Can you tell us about how the demand for wine from a Hong Kong audience has grown in the last years? Any numbers or statistics to share with us?

Derek Li: I don’t have the exact numbers but the pandemic really helped supermarkets sales a lot. Our drinking habits have changed since the pandemic, with at-home dinner parties having become just as frequent as going out to restaurant. The consumption for entry-level wine in supermarkets and wine shops is definitely increasing.

With sales increasing, supermarkets have a bright future in wine sales and that’s why Market Place is trying to up the quality. Consumers’ knowledge is developing, and expectations are much higher than 10 years ago, which is why it’s kind of healthy for everyone, especially the industry, to push for improvements. I think it’s a good thing for all consumers in Hong Kong to have access to very good wine.

Photo: Market Place

How has the local consumer opinion towards wine developed over the years?

Andy Lau: Overall in Hong Kong, the wine trend for the past few years is that e-commerce is growing, likely due to the Covid-19 pandemic. Customers have changed their beliefs and are spending more money shopping online. The online wine case orders have expanded, with more than 100 items available online.

How do you source wine products for a local supermarket? What are the criteria? How does it differ from your past experiences in the wine industry?

Andy Lau: The main criteria for selecting wines is quality. We definitely need to have wines of great quality to meet our customers’ needs. The second criteria is variety. Market Place has a huge range of different kinds of wine—red wine, white wine, champagne, sparkling, sweet, et cetera—that suits the diverse customer base.

We also consider different price points to cater to customers with different budgets. We aim to strike a balance between value for money and quality, selecting high-quality wines at different price points that are great value for money. Customers can also choose their wine easily at our stores for different occasions like parties or gatherings.

Photo: Market Place

Based on your experience as a wine judge, how does this retailer-organised wine awards differ from more traditional wine competitions?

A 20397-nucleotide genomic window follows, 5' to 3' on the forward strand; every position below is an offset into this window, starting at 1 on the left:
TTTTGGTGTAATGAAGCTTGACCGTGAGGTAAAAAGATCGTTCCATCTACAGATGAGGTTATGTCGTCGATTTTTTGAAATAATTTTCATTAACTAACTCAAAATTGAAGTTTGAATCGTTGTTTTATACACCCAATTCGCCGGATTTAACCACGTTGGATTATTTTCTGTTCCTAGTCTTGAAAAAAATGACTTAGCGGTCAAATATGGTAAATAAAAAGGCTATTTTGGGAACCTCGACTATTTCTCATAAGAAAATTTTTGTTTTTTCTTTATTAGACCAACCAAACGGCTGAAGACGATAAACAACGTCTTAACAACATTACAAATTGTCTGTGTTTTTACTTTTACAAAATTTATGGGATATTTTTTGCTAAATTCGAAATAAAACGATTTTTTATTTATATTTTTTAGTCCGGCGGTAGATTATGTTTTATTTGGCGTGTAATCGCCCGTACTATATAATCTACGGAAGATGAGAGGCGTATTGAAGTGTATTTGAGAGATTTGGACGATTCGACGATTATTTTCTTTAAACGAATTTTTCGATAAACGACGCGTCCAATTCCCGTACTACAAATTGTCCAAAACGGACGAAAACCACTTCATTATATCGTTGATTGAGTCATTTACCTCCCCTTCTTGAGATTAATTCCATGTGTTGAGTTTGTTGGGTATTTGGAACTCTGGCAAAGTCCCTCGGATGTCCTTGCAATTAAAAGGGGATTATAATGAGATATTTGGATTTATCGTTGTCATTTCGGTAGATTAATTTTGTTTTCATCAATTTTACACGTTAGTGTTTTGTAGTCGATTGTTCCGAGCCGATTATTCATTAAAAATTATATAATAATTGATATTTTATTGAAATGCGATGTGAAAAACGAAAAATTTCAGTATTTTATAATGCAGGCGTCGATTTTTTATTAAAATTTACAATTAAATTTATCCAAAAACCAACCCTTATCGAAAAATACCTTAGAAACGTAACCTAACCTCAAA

Andy Lau: Previously, I worked in retail wine shops in Singapore and Hong Kong, where we focused on premium wines. Now, at the supermarket, we can reach a different, broader customer base, so the product mix is quite different.

We had to taste over 200 wines in a blind tasting for this competition. We have partnered with a third party to find the tasting panel and judges, making the process more valid and trustworthy from the customer’s perspective. This provides customers with professional recommendations and guidelines when shopping.

The competition covers a wide range of wine types and origins, including Australia, France, and international wines, as well as different categories like rosé, sparkling, and champagne.

How can Market Place customers benefit from the wine awards?

Andy Lau: These wine awards can help customers have better trust and quality assurance, similar to the Q-Mark scheme in Hong Kong. Customers can shop for wines more easily and discover new wines they haven’t tried before while expanding their knowledge.

What type of wine has really grown in popularity among consumers?

Andy Lau: Over the past two to three years, sparkling wines and champagne have been growing a lot in popularity, and Australia and France are the two main countries of origin sold.

Photo: Market Place

Derek Li’s wine recommendations

Künstler Weiß Erd Riesling GG VDP

The first one is Riesling from Weingarten, Germany. This producer is iconic in the Weingarten region. I really like Riesling and I was surprised we could find it in Market Place. I really like the flavour, and the acidity is really refreshing. It’s 100 percent Riesling, dry, with less sugar. It’s really delicious. I was so happy we could award this wine through the blind test. This is one of the bottles I would buy for myself, even when I see it in the supermarket.

Grosse Lage & Torbreck The Struie Shiraz

The second wine is from an iconic producer from South Australia. It is very strong on Shiraz—a grape which usually creates jammy, heavy wines. This is much lighter, elegant, showing a lot of thinness, with a fruity and minty background.

Andy Lau’s wine recommendation

Motif Cabernet Sauvignon

Choosing wine is a personal preference, but for certain occasions like parties or celebrations, I would typically recommend white wines. Market Place also provides food-pairing recommendations, with a wine list of 44 wines matched with specific dishes, to help customers navigate their choices.

Stay tuned for the upcoming months and next year, as we plan to hold this wine competition annually. We will continue to introduce new trends and invite industry experts to discuss and taste the wines!